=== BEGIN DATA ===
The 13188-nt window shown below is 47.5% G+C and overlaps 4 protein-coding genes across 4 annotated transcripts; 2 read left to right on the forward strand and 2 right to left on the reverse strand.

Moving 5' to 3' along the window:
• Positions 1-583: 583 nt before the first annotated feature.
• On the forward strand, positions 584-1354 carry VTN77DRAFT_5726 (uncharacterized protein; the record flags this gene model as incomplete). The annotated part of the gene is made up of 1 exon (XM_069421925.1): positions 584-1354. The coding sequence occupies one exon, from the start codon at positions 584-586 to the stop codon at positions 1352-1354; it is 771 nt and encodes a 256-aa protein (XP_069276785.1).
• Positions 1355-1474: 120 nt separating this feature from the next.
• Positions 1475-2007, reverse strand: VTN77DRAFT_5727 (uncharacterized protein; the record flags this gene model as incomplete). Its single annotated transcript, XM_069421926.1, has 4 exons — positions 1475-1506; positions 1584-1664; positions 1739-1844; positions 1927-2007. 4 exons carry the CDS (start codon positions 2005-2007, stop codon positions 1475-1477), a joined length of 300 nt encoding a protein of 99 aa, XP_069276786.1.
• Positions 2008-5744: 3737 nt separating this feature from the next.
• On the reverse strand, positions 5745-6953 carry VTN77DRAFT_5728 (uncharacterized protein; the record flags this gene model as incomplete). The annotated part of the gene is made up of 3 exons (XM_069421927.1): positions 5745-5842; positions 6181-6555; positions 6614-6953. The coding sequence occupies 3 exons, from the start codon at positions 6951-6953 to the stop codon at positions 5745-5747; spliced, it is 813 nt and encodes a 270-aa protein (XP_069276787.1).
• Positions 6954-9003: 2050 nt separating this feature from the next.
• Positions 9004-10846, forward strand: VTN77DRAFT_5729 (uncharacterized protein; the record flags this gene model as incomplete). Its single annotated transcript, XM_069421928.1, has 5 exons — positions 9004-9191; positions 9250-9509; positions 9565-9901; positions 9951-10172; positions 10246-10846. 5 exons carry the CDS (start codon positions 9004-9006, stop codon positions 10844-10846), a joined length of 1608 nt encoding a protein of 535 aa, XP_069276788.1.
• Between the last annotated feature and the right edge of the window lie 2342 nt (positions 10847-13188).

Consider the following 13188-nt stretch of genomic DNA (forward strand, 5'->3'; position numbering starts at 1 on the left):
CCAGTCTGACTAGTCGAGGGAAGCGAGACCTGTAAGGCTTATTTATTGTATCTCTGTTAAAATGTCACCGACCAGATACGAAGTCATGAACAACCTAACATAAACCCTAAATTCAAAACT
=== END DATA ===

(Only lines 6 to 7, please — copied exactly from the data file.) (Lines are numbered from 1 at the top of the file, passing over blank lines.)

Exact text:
• Positions 1475-2007, reverse strand: VTN77DRAFT_5727 (uncharacterized protein; the record flags this gene model as incomplete). Its single annotated transcript, XM_069421926.1, has 4 exons — positions 1475-1506; positions 1584-1664; positions 1739-1844; positions 1927-2007. 4 exons carry the CDS (start codon positions 2005-2007, stop codon positions 1475-1477), a joined length of 300 nt encoding a protein of 99 aa, XP_069276786.1.
• Positions 2008-5744: 3737 nt separating this feature from the next.